Yes, I know that this process is continuing, in fact, I have often dropped in on the meetings of the Australian committee to whom this work has been charged. This little group of three meets here in the same building in which I work, and believe me, they have their work cut out for them. They are attempting to do two tasks: First, to draw up a draft list of song for the Bishops according to the Holy See’s request; and Second, to come up with a new hymnody resource for the Australian Churches. One of the members told me especially of the frustration of there being so few really decent hymns and songs for the Entrance and Communion. We will all experience this dearth in the next few weeks at the Feast of Corpus Christi (I am on music in that day in my parish, and believe me the choice is not good…)

But I do wonder about this comment from the good bishop:

It is worth recalling too that singing or music should not be prolonged unnecessarily. In the Roman Rite, singing or music tends to accompany action rather than stand in its own right. Therefore, the music or singing should stop once the action is complete.

Well, maybe. Depends on the hymn. Some hymns don’t make sense if you stop it after verse two, when all verses are integral to the sense of the whole. On the other hand, I did have this experience at mass yesterday when we were singing Farrell’s “Praise to you, O Christ our Saviour” for the Entrance–it did go on too long and could have been cut down.

I might pick up a couple of Archbishop Mark’s other points later in the day, but for the moment, here is a question Athanasius suggested I pose for you all. If you were making a list of hymns to be sent to the Holy See, which would you insist were put in and which would you insist were left off (ie. FORBIDDEN!). That’s a big question, so limit yourselves a bit, eh?

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9 Responses to "The journey of liturgical renewal is only in its early phases" – Archbishop Coleridge

  1. Victoria says:

    It would seem that each bishop is deciding for his flock how to interpret the instruction. My own archbishop wants us to give a bow of the head; sort of a ‘g’day Jesus’.

  2. Peregrinus says:

    Not going to mention specific hymns, but I do have a couple of thoughts to offer.

    First, a big driver in the heated debates that take place on this question seems to be to be individual aesthetic preferences. My aesthetic preferences are as strong as the next man’s – I’d rather drive knitting-needles into my eyeballs than attend a folk mass – but I don’t assume they are shared by God, and I certainly don’t feel entitled to impose them on the church at large. And yet, I get the impression, it is difficult having this discussion and not having it dominated by the subjective preferences of the participants.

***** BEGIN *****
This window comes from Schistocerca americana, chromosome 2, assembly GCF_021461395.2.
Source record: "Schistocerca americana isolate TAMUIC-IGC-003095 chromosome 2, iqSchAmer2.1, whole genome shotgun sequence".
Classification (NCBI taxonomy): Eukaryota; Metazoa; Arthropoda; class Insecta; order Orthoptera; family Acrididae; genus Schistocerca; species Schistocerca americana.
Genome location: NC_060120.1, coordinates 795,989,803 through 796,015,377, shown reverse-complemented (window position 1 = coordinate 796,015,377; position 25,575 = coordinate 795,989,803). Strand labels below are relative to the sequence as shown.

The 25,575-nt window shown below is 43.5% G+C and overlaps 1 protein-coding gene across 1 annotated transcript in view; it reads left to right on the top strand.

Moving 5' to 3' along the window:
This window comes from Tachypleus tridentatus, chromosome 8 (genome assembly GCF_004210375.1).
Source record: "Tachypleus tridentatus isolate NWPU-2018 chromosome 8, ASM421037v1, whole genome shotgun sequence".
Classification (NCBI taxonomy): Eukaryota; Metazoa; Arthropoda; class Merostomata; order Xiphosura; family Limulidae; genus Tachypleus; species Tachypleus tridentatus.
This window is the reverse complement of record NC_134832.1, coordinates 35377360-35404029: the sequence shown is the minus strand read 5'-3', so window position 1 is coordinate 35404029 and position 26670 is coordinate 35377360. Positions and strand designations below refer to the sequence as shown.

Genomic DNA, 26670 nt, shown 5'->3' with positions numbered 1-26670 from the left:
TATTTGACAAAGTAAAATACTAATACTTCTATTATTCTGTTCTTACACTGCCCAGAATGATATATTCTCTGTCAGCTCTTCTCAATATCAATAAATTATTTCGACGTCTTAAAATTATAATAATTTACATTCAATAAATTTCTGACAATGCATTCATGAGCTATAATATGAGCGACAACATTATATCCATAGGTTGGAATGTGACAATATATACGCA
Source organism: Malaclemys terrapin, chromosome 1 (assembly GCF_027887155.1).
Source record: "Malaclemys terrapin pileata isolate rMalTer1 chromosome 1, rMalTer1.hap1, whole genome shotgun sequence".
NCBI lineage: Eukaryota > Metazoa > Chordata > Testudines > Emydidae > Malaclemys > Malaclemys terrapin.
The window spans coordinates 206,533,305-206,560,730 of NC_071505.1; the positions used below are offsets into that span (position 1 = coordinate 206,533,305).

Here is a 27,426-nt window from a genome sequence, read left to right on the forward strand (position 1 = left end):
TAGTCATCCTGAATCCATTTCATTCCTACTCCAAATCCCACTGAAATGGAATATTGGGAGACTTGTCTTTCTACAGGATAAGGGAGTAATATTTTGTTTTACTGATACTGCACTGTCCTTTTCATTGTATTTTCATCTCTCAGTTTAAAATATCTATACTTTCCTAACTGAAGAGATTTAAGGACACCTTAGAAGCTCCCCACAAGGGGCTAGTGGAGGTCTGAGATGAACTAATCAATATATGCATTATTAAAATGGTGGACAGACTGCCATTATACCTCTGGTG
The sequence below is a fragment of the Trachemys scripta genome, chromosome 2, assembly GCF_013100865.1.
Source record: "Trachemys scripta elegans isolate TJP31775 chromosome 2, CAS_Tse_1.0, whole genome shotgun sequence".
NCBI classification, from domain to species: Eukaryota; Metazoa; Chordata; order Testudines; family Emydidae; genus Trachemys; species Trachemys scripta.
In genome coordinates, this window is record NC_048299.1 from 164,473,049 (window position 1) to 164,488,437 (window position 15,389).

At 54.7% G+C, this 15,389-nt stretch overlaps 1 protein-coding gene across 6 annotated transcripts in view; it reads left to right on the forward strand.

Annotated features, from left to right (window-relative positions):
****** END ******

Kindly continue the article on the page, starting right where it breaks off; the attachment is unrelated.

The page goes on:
Secondly, could I be really heretical and suggest that this exercise might be misconceived? A big driver of whether a particular song is suitable for congregational singing should surely be whether the congregation will happily sing it. If they won’t, I don’t care how impeccably orthodox and theologically fitting the lyrics are; the song is not suitable. The congregation’s attitude, in turn, is driven by a variety of factors, including how technically demanding the song is, aesthetic/style considerations (yes, I know, they’re subjective, but we are talking about the community rather than individuals), and how much the like the lyrics.

    Famously, there is no explicit mention of God in the Song of Songs, though it is pretty explicit about certain other matters. Why do we regard it as scriptural? Well, because the Jews did. And why did they? I have read a theory – I have no idea how well-evidenced this is – that it was a bottom-up development. The work was popular with congregations, and much in use, especially at weddings. Therefore, it came to be read in the synagogues. Therefore, it was scriptural.

    I’m not suggesting that some graphic rap number should be included in the hymnals simply because it is popular, but the bottom line is that if the people of God find a particular song fitting for singing liturgically, and like to sing it, perhaps that should be our first and greatest criterion of suitability.